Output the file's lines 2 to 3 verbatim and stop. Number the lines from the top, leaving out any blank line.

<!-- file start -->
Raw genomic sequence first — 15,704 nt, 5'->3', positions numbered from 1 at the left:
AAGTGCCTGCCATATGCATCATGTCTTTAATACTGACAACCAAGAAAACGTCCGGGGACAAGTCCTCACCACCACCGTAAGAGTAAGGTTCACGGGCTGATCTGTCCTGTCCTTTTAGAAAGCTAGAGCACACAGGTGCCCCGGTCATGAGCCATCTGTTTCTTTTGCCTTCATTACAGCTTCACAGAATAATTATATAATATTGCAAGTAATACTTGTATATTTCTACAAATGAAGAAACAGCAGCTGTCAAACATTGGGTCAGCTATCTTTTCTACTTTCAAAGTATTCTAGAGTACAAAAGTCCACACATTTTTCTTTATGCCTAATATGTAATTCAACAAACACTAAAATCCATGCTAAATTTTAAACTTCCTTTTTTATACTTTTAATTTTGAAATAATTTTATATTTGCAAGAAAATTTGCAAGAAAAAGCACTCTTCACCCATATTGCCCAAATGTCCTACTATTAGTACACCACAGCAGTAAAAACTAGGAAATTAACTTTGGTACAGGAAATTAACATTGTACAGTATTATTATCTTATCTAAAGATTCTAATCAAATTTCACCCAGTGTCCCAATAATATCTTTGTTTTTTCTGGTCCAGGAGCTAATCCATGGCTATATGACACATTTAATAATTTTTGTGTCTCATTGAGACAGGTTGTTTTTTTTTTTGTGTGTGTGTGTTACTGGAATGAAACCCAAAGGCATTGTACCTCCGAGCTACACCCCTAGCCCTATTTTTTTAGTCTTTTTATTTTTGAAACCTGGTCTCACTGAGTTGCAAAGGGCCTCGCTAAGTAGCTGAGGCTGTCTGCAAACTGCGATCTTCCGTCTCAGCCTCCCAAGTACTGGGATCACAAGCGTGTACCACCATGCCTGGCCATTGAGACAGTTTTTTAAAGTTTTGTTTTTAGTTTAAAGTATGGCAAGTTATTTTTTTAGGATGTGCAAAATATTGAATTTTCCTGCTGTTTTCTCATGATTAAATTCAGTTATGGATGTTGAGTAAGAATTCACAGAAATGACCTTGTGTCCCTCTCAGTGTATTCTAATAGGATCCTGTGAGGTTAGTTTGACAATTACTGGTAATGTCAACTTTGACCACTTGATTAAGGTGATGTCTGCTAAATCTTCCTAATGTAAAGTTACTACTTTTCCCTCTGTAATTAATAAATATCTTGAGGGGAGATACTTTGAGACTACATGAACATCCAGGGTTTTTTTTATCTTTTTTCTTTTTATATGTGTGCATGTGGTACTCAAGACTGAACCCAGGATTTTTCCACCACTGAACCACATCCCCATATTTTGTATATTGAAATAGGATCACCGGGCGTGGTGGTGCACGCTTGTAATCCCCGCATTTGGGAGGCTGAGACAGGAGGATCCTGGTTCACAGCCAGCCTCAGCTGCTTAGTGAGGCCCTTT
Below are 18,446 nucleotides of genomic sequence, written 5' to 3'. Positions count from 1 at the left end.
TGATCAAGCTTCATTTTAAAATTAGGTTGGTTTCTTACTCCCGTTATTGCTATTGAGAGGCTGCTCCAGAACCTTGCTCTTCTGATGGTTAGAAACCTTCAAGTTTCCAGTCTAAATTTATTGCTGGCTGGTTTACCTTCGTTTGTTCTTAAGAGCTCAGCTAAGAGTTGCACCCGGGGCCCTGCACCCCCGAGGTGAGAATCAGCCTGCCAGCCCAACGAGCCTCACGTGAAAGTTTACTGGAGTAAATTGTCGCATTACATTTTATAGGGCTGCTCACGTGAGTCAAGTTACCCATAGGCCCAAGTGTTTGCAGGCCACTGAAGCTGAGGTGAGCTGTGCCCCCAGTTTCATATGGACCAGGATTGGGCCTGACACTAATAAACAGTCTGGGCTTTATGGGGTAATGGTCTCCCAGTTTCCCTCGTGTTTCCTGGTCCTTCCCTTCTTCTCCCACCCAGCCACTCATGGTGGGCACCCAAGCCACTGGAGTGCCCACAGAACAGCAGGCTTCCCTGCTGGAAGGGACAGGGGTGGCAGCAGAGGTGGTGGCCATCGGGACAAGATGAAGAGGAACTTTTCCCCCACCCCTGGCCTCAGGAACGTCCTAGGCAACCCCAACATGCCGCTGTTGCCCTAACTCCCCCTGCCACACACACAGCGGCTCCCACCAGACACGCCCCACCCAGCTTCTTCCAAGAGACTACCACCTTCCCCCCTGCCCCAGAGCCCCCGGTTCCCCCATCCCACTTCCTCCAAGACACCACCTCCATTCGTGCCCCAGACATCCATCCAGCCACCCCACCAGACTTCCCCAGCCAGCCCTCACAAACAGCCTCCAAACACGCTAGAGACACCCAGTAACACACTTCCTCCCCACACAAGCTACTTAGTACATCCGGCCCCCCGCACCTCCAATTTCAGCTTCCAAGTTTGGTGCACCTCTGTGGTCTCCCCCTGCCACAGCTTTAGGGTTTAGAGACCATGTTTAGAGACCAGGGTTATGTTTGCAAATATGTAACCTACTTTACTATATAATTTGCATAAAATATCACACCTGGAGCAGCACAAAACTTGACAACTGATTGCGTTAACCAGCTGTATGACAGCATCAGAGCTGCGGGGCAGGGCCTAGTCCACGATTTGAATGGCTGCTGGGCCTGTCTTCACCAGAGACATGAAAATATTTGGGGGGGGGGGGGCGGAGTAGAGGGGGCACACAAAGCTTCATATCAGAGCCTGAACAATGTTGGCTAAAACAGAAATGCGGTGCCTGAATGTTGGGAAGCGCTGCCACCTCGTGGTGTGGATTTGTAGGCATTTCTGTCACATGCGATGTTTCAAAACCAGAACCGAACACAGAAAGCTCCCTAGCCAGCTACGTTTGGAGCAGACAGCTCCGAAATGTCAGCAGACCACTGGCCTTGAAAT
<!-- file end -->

AAGTGCCTGCCATATGCATCATGTCTTTAATACTGACAACCAAGAAAACGTCCGGGGACAAGTCCTCACCACCACCGTAAGAGTAAGGTTCACGGGCTGATCTGTCCTGTCCTTTTAGAAAGCTAGAGCACACAGGTGCCCCGGTCATGAGCCATCTGTTTCTTTTGCCTTCATTACAGCTTCACAGAATAATTATATAATATTGCAAGTAATACTTGTATATTTCTACAAATGAAGAAACAGCAGCTGTCAAACATTGGGTCAGCTATCTTTTCTACTTTCAAAGTATTCTAGAGTACAAAAGTCCACACATTTTTCTTTATGCCTAATATGTAATTCAACAAACACTAAAATCCATGCTAAATTTTAAACTTCCTTTTTTATACTTTTAATTTTGAAATAATTTTATATTTGCAAGAAAATTTGCAAGAAAAAGCACTCTTCACCCATATTGCCCAAATGTCCTACTATTAGTACACCACAGCAGTAAAAACTAGGAAATTAACTTTGGTACAGGAAATTAACATTGTACAGTATTATTATCTTATCTAAAGATTCTAATCAAATTTCACCCAGTGTCCCAATAATATCTTTGTTTTTTCTGGTCCAGGAGCTAATCCATGGCTATATGACACATTTAATAATTTTTGTGTCTCATTGAGACAGGTTGTTTTTTTTTTTGTGTGTGTGTGTTACTGGAATGAAACCCAAAGGCATTGTACCTCCGAGCTACACCCCTAGCCCTATTTTTTTAGTCTTTTTATTTTTGAAACCTGGTCTCACTGAGTTGCAAAGGGCCTCGCTAAGTAGCTGAGGCTGTCTGCAAACTGCGATCTTCCGTCTCAGCCTCCCAAGTACTGGGATCACAAGCGTGTACCACCATGCCTGGCCATTGAGACAGTTTTTTAAAGTTTTGTTTTTAGTTTAAAGTATGGCAAGTTATTTTTTTAGGATGTGCAAAATATTGAATTTTCCTGCTGTTTTCTCATGATTAAATTCAGTTATGGATGTTGAGTAAGAATTCACAGAAATGACCTTGTGTCCCTCTCAGTGTATTCTAATAGGATCCTGTGAGGTTAGTTTGACAATTACTGGTAATGTCAACTTTGACCACTTGATTAAGGTGATGTCTGCTAAATCTTCCTAATGTAAAGTTACTACTTTTCCCTCTGTAATTAATAAATATCTTGAGGGGAGATACTTTGAGACTACATGAACATCCAGGGTTTTTTTTATCTTTTTTCTTTTTATATGTGTGCATGTGGTACTCAAGACTGAACCCAGGATTTTTCCACCACTGAACCACATCCCCATATTTTGTATATTGAAATAGGATCACCGGGCGTGGTGGTGCACGCTTGTAATCCCCGCATTTGGGAGGCTGAGACAGGAGGATCCTGGTTCACAGCCAGCCTCAGCTGCTTAGTGAGGCCCTTT
Below are 18,446 nucleotides of genomic sequence, written 5' to 3'. Positions count from 1 at the left end.